Sunday, August 4, 2013
"Dusty In Memphis" by Dusty Springfield (March, 1969)
This is the album where Dusty Springfield switches from Phil Spector-ish productions to a more soulful sound, Memphis style.
After heavy albums like "S.F. Sorrow," this feels a little light, but it's a good album, full of good songwriting by people like Bacharach and David, Gerry Goffin and Carole King, Randy Newman, and Barry Mann. Dusty is no Aretha, but she handles herself well on these tunes, providing a pleasant listening experience.
The standout is, of course, the major hit "Son Of A Preacher Man," but it's not the only worthy track here. I also really like "So Much Love," "Don't Forget About Me," "Breakfast In Bed," "Just One Smile," and the minor hit "The Windmill Of Your Mind." There's not a dud in the set.
This album is, for the most part, a gentle version of R&B, but it's a great album for those mellow or romantic times. Much of side two feels more like light jazz than soul, actually. Dusty's legendary insistence on perfection comes through loud and clear on these eleven impeccably produced and performed songs. The songs flow well together, so the record holds up as a complete album, and not just a collection of songs. This is one of the softer albums on our list, but it's enjoyable and pretty darn close to flawless.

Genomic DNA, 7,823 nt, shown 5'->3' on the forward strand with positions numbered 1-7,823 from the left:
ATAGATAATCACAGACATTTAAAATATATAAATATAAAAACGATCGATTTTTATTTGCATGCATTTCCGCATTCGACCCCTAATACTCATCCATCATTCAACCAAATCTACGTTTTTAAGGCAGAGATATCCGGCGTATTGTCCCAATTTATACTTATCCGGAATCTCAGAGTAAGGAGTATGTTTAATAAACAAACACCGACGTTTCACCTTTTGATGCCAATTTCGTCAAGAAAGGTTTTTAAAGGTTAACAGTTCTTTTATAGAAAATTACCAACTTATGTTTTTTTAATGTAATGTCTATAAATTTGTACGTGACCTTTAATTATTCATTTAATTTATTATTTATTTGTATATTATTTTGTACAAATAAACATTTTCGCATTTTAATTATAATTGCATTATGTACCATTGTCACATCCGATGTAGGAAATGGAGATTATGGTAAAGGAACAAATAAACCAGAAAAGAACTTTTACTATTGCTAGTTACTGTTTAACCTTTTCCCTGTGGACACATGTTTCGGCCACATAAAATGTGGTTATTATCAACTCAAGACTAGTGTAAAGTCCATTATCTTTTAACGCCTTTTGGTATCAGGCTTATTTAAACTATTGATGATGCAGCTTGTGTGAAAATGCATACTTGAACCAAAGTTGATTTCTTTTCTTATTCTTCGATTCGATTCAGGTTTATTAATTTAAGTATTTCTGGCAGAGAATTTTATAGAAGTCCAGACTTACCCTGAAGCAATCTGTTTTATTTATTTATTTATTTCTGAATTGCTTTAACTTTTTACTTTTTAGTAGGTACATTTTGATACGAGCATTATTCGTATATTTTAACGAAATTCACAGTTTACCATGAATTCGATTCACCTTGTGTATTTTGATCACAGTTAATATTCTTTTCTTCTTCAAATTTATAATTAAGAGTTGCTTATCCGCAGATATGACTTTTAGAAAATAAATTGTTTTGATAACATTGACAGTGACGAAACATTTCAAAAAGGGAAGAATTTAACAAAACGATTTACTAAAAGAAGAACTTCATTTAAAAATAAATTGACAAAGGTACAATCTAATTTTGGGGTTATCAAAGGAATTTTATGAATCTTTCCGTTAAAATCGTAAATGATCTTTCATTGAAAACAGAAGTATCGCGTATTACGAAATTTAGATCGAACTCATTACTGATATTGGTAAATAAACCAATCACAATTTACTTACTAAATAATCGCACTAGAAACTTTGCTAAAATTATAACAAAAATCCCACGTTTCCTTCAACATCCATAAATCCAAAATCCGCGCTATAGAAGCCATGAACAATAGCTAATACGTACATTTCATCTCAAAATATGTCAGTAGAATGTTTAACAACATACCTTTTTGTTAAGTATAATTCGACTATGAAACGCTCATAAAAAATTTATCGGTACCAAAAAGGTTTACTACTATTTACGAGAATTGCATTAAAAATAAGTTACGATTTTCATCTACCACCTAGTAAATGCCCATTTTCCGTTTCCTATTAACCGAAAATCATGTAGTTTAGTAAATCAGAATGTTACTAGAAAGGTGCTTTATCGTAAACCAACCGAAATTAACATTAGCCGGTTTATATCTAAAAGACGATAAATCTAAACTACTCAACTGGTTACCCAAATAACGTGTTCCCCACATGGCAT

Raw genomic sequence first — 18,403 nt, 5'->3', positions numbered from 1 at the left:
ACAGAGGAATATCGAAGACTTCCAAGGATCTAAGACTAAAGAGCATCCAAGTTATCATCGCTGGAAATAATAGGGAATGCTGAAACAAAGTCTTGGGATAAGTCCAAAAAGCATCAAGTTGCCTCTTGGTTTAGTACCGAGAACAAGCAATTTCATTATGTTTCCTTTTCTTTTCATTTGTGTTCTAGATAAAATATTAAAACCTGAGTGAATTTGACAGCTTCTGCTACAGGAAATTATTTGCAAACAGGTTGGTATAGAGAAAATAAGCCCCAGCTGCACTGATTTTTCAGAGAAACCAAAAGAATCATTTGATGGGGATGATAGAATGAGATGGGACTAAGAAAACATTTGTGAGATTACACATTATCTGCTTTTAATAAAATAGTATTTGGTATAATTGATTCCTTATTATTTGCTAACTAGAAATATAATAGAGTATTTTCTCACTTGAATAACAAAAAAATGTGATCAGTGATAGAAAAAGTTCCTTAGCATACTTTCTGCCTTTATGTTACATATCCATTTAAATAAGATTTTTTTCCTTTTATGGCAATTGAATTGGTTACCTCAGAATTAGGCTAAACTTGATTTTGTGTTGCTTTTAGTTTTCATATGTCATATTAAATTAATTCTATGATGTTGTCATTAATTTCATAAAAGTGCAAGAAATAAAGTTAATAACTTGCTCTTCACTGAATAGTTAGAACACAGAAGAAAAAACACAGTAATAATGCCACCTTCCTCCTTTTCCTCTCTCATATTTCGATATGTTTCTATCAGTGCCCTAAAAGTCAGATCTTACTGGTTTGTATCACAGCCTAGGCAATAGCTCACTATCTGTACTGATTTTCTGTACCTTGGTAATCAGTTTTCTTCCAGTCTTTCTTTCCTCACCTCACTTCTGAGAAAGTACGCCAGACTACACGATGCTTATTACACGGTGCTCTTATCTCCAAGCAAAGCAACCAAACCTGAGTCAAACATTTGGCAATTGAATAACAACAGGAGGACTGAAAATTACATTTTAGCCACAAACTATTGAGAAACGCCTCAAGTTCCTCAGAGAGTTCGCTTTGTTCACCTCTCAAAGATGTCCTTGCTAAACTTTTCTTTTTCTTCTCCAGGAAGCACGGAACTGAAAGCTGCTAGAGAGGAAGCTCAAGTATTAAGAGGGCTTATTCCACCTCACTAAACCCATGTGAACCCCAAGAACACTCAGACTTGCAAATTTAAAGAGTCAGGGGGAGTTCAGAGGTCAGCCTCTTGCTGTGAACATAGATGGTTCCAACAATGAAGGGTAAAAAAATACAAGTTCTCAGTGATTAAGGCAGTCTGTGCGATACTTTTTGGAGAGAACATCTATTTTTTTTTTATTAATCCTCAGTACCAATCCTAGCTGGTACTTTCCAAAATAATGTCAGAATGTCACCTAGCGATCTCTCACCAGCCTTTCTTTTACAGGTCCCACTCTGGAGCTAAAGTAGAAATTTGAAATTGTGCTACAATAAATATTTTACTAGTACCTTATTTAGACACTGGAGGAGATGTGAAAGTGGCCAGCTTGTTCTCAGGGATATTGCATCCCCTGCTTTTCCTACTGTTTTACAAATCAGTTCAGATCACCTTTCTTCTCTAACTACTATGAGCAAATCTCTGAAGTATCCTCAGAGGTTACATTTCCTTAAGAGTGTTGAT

I liked this album. I wouldn't go as far as saying that I loved it, but it was a pleasant change of pace from the last few on our list. Easy listening jazzy R&B/soul is always nice to listen to. It makes me want to sit back in a comfy couch sipping a glass of wine in the dark.
"Son Of A Preacher Man" and "Don't Forget About Me" were a couple of my favorites on first listen. While listening, I read a little bit about Dusty Springfield and the making of this album. It's interesting that she was such a perfectionist. She knew she'd be compared to all the soul greats at the time, like Aretha Franklin, but Dust succeeded. Her voice may not be as huge and powerful as Aretha's, but Dusty doesn't miss a note. I actually enjoyed the mellowness of her vocals.
Especially for the time, I can totally see why this album would be considered a classic and be on our list. At this point, I'd probably put it in the lower half of the top 20 albums we've listen to so far.